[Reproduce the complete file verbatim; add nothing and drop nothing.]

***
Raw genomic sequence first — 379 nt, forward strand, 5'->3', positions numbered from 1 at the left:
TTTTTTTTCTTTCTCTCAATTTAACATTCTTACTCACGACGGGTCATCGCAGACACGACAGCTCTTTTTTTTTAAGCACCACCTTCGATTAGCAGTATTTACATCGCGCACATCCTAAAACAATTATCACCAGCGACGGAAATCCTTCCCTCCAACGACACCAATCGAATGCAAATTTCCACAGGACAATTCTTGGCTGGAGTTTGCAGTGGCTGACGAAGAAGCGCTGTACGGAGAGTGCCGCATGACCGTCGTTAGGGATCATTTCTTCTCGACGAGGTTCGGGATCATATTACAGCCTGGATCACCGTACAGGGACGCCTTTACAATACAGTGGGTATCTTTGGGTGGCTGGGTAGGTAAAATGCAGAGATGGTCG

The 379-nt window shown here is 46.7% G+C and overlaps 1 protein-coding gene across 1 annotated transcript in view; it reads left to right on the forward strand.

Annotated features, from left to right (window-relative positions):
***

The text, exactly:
Raw genomic sequence first — 379 nt, forward strand, 5'->3', positions numbered from 1 at the left:
TTTTTTTTCTTTCTCTCAATTTAACATTCTTACTCACGACGGGTCATCGCAGACACGACAGCTCTTTTTTTTTAAGCACCACCTTCGATTAGCAGTATTTACATCGCGCACATCCTAAAACAATTATCACCAGCGACGGAAATCCTTCCCTCCAACGACACCAATCGAATGCAAATTTCCACAGGACAATTCTTGGCTGGAGTTTGCAGTGGCTGACGAAGAAGCGCTGTACGGAGAGTGCCGCATGACCGTCGTTAGGGATCATTTCTTCTCGACGAGGTTCGGGATCATATTACAGCCTGGATCACCGTACAGGGACGCCTTTACAATACAGTGGGTATCTTTGGGTGGCTGGGTAGGTAAAATGCAGAGATGGTCG

The 379-nt window shown here is 46.7% G+C and overlaps 1 protein-coding gene across 1 annotated transcript in view; it reads left to right on the forward strand.

Annotated features, from left to right (window-relative positions):